Hollande twists the knife over France's success
French president told Cameron that Europe would pool its medals so Britain would be happy in the EU
It wasn't that long ago that our rivals in Paris were enjoying the only bit of sporting action they would get to see in the flesh this summer: a Brit bicycling down the Champs Élysées in a yellow jersey. But revenge is evidently an hors d'oeuvre best served froid.
While Team GB are yet to secure their first gold, the French have been cleaning up in the pool, and at the canoe slalom course, with a glut of gold medals that leave them behind only the Chinese and the Americans in the medal table.
Much is now being made of "The Curse of Cameron". The Prime Minister was present and correct for Tom Daley and Peter Waterfield's diving disappointment, as well Mark Cavendish's defeat in the road race. Prior to the Olympics, Mr Cameron watched on as Andy Murray was crushed by Roger Federer in the Wimbledon final.
Now the new French President François Hollande, right with the PM, has got in on the act. He thanked Mr Cameron for "rolling out the red carpet" for French athletes – an undisguised dig at Mr Cameron's red carpet jibe on welcoming French tax exiles to the UK – and told the British not to worry about the poor initial showing, saying that, never mind, Europe would pool its medals so Britain would at last be happy to be in the EU.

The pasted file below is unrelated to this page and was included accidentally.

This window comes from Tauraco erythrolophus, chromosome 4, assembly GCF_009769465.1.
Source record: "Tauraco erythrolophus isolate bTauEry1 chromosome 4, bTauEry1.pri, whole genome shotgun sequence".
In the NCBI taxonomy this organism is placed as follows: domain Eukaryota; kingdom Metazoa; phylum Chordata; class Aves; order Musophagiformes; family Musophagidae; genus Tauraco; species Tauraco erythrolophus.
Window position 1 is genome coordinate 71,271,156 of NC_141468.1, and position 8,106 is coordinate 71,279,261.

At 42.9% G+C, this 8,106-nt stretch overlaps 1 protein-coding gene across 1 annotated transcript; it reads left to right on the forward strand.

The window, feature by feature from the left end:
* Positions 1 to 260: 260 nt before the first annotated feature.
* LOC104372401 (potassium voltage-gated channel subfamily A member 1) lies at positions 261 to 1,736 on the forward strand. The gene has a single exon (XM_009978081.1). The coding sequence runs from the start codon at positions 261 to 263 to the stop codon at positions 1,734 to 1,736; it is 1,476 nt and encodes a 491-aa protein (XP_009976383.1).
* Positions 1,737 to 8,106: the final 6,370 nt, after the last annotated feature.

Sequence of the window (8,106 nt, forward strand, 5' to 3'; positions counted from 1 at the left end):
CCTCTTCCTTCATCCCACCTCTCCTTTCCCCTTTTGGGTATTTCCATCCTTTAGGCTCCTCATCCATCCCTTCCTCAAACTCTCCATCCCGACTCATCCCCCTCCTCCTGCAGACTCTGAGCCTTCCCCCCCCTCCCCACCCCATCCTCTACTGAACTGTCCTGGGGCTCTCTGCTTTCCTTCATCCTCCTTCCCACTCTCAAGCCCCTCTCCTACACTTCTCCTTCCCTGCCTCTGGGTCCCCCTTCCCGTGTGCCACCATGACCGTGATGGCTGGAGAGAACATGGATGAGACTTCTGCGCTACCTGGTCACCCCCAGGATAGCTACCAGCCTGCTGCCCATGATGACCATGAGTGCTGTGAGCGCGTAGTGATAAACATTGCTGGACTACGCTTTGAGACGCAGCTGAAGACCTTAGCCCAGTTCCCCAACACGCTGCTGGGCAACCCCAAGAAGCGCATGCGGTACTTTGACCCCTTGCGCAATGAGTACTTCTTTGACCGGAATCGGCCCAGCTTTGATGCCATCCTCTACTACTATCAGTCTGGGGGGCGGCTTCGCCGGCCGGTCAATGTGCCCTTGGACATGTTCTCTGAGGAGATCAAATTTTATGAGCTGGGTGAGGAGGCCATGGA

Talk about twisting the knife, Mr Hollande announced that France would be likely to bid for the 2024 Games, having learned lessons from London. "The problem is that there are simply too many corporate seats," he said. "We don't talk of money, we talk of gold."
But, fear not, there are reasons to be cheerful. Un, deux, trois, and indeed, quatre. The Prime Minister will not be attending any Olympic events over the next couple of days. Relief, then, for the likes of cyclist Lizzie Armitstead in the women's individual time trial and weightlifter Jack Oliver. The man of the hour, Bradley Wiggins will also be in action today. The rowing finals begin this morning, with serious gold medal hopes for Britain in the men's eight and the women's pair. The latter set an Olympic record in qualifying. And the medals are soon to be dished out at the sailing in Dorset, another British bastion.
And tomorrow, Team GB's Pringle-shaped house of gold, the Velodrome, finally opens for business. A nation hopes that, in the ever so slightly amended words of the non-official Olympics wheat-based snack provider, once you pop, you can't stop. Not that the French would ever eat such a thing, of course.
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